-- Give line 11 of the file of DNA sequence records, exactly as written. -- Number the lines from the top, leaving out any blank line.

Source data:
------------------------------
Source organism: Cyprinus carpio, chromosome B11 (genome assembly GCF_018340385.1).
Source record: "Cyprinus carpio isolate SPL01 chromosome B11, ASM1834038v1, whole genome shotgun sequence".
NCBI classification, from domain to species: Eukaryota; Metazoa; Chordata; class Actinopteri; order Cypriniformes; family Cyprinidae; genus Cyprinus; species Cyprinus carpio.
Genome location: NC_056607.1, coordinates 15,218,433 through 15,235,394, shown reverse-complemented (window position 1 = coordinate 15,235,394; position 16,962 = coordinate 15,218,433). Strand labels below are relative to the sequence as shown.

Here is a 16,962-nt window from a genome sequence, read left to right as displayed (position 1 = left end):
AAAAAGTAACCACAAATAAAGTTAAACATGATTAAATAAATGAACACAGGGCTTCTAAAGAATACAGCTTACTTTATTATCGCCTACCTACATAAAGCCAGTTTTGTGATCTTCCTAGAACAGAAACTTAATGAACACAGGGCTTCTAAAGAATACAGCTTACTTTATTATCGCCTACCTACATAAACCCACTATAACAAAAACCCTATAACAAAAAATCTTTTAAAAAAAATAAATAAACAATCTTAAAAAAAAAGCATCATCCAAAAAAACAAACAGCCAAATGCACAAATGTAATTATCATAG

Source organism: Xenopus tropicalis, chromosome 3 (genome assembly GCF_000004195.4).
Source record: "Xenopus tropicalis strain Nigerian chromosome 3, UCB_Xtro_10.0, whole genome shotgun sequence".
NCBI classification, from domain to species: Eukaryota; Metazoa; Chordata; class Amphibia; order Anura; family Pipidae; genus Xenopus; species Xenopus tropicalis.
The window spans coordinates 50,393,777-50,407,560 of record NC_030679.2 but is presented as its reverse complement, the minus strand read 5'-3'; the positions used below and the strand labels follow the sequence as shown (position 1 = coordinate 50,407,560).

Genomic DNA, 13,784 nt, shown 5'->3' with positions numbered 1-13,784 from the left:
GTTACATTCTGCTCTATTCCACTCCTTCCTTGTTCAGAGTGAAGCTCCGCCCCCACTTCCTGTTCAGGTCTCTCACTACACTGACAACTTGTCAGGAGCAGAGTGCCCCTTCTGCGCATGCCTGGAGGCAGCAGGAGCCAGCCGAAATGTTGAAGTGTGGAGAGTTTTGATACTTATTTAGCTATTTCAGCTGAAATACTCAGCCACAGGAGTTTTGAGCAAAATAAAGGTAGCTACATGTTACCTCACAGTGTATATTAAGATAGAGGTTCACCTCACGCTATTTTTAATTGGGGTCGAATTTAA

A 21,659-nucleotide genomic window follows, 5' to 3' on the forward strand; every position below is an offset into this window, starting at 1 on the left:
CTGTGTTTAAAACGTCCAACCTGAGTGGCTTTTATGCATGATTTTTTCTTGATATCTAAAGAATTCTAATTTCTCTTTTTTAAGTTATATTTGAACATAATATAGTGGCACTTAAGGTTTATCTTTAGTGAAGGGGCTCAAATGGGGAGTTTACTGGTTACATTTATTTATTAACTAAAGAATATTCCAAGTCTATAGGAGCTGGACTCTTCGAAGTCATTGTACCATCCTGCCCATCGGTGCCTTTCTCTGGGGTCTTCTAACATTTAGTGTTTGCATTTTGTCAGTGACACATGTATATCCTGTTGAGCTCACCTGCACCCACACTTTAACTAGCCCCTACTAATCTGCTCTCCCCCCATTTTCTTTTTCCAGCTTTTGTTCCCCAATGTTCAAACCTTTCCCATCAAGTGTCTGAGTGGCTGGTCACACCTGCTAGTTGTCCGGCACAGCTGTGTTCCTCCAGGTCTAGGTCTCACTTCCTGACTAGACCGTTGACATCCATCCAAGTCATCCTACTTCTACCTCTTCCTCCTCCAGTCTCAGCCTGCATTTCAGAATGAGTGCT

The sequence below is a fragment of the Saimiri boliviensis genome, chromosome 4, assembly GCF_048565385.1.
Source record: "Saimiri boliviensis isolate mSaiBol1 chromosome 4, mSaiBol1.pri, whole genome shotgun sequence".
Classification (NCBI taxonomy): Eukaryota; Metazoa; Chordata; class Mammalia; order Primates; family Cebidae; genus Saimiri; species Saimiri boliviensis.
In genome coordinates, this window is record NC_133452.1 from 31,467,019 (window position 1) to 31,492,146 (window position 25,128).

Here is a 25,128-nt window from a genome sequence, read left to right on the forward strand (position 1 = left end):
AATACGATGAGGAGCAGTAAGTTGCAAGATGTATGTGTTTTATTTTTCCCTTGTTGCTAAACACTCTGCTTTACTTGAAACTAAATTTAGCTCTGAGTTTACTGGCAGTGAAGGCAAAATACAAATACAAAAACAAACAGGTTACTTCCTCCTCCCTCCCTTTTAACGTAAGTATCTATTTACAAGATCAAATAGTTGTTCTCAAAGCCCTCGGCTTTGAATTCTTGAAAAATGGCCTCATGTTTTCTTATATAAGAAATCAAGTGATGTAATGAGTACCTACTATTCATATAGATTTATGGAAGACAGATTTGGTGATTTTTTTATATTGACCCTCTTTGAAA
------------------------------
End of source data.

Genomic DNA, 13,784 nt, shown 5'->3' with positions numbered 1-13,784 from the left: